- Aang – Our future hero who will save the world by stopping the Fire Nation, if he can get trained fast enough. He’s young and enthusiastic but also angsty and torn about his destiny. He gets a little whiny and woobie sometimes, but he’s mostly fun to have around.
- Sokka – One half of the siblings from the Water Tribe who first discover Aang and become escorts on his quest. Sokka is supposed to be the wise-mouth, cocky comic relief, but he comes off often as a grating brat. He does get his ass in gear and comes through with some heroic deeds to redeem himself.
- Katara – The other half of the sibling escort mission. Katara is the brooding, responsible adult of the group who is also eager to finish off her own water-bending training, but is disappointed to find out that she’s merely a side-quest in the universal scheme of things.
- Zuko – Prince of the Fire Nation (the bad nation that wants to rule the world), Zuko is an exile after a quarrel with his father results in him being banished from the Fire Nation until he comes home with Aang’s head. Zuko drives a hell of a lot of this story, so pay attention when he’s on.
- Iroh – Fan favorite! Iroh is Zuko’s uncle, a retired badass who puts up an infuriating senile old-man act while secretly being one of the sharpest characters in the whole cast. Iroh serves as Zuko’s mentor, which technically makes him part of the bad guys, but the fan base favors him second only to Aang.
- Appa – Basically a giant flying water buffalo. How he stays in the air is one of the most perplexing mysteries of the show.
The thing with this show is, the pace just isn’t that fast at the beginning. The main plot has this urgent “we need to get Aang trained so he can defeat the Fire Nation” drive, but not so urgent that every episode can’t stop off at a random adventure town with a single problem to solve. Individual plots tend to revolve more around, “we’re broke and hungry, so let’s get jobs” or “Aang wants to go surfing in this dangerous lake” or “we meet a feuding tribe who needs to learn a Very Special Lesson about coexisting.” The main, root story is epic adventure, but individual episodes are right up there with The All-New Super Friends Hour.
Somebody has to say this frankly, so I will: There’s a even a couple episodes that get a little soapy. These are the episodes where one character gets a case of the poopies and runs away from the group, so the group has to go “d’awww we hurt his / her feelings” and has to go after them. Everything’s all right again because that character got over their poopies and realized how important and valuable they are. Cue the dusk campfire supper ending with “you know what gang, I learned something important today…” Hey, it’s still a Nicktoon.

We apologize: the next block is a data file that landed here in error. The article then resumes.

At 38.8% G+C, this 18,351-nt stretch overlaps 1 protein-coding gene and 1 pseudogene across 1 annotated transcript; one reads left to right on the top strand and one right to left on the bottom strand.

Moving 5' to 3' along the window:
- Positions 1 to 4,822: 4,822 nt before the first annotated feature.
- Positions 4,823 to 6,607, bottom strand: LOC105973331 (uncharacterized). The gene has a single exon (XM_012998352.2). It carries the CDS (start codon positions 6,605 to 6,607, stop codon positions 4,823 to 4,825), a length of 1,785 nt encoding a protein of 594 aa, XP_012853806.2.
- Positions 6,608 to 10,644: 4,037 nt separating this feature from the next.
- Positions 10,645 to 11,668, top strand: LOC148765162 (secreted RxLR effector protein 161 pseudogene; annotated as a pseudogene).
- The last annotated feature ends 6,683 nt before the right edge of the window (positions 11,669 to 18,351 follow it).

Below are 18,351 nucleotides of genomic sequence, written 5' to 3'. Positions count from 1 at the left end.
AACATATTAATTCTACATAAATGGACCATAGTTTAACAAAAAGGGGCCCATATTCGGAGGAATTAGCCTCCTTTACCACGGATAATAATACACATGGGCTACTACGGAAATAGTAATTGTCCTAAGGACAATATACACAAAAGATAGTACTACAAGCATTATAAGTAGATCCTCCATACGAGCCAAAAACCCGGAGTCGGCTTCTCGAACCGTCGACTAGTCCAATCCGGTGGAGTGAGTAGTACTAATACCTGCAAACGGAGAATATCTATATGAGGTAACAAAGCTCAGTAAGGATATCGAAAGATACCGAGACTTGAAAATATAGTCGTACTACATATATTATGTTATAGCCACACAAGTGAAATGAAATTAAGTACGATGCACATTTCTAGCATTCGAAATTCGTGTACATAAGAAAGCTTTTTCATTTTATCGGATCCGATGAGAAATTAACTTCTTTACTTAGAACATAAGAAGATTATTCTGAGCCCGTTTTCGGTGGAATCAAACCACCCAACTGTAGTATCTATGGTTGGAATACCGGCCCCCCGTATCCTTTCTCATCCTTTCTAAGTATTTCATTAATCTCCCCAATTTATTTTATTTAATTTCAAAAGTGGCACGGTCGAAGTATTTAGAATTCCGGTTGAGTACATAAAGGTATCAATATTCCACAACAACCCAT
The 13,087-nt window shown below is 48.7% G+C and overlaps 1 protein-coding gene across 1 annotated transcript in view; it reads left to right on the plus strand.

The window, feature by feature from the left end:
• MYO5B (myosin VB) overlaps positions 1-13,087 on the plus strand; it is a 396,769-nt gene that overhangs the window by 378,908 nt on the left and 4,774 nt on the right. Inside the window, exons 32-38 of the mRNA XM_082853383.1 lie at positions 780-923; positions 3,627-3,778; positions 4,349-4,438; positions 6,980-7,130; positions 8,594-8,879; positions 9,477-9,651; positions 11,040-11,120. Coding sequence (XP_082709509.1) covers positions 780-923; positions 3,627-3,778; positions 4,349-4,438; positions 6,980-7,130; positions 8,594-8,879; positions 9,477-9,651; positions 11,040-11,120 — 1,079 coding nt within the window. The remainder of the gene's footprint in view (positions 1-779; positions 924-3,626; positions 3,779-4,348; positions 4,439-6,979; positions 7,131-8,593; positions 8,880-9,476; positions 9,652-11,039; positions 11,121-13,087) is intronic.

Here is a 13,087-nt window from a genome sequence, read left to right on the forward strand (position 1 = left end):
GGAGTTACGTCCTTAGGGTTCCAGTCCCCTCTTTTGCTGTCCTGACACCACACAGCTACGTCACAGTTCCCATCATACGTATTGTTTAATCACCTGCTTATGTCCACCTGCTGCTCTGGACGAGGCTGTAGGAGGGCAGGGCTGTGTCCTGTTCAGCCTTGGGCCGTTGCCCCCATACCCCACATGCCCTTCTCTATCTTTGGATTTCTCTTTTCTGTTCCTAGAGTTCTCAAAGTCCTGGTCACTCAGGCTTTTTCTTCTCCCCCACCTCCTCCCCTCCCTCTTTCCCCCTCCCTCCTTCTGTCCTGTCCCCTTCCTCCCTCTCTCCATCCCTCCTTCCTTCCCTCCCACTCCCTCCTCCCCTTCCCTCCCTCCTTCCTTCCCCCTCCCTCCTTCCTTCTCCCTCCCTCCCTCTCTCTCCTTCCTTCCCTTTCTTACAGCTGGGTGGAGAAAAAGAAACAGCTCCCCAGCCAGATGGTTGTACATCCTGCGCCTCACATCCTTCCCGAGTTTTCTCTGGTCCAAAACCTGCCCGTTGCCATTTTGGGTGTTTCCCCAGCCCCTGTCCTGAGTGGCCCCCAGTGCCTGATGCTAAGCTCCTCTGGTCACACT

The redeeming grace of this structure is that (a) they had to make a whole series out of this somehow, (b) it sets up the dynamics of the main characters and how they interact, and (c) a few of the supporting characters that we meet in the adventure town stops will eventually show up again and be more important to the story. But anyway, it’s largely “Aang and friends on their flying Appa have a new adventure every week” for most of the first season. Rest assured, there will be character development aplenty, and some surprising twists that come along in the nick of time to keep you interested.
Don’t get me wrong, the series is good and comfortably bingeable. That’s actually one of the things that makes the show so popular, it works like a satisfying “heroes & friends” adventure series, but has a full magical fantasy plot advancing in the background. When we call Avatar : The Last Airbender an influential show, it’s the structure part that other shows are apt to copy. Remember that we’re just discussing the early episodes to get you through the set-up. By the time the full three seasons have played out, it’s a sweeping epic with many memorable characters and remarkable scenes.
Avatar : The Last Airbender holds up today!
When you see fans now talking about the show with dreamy stars in their eyes, it’s not entirely about the show itself. It’s the weird alchemy of colliding forces that came together to make this show. It is a true fusion of East meets West. It is an anime-style show that, for once, doesn’t force us westerners to put up with dubbing and subtitles. It is a gateway series to deeper animated shows. And it’s tons of fun!
The Avatar universe is one which unfolds gradually, always with a new angle to explore. You’ll be glad to visit it from time to time.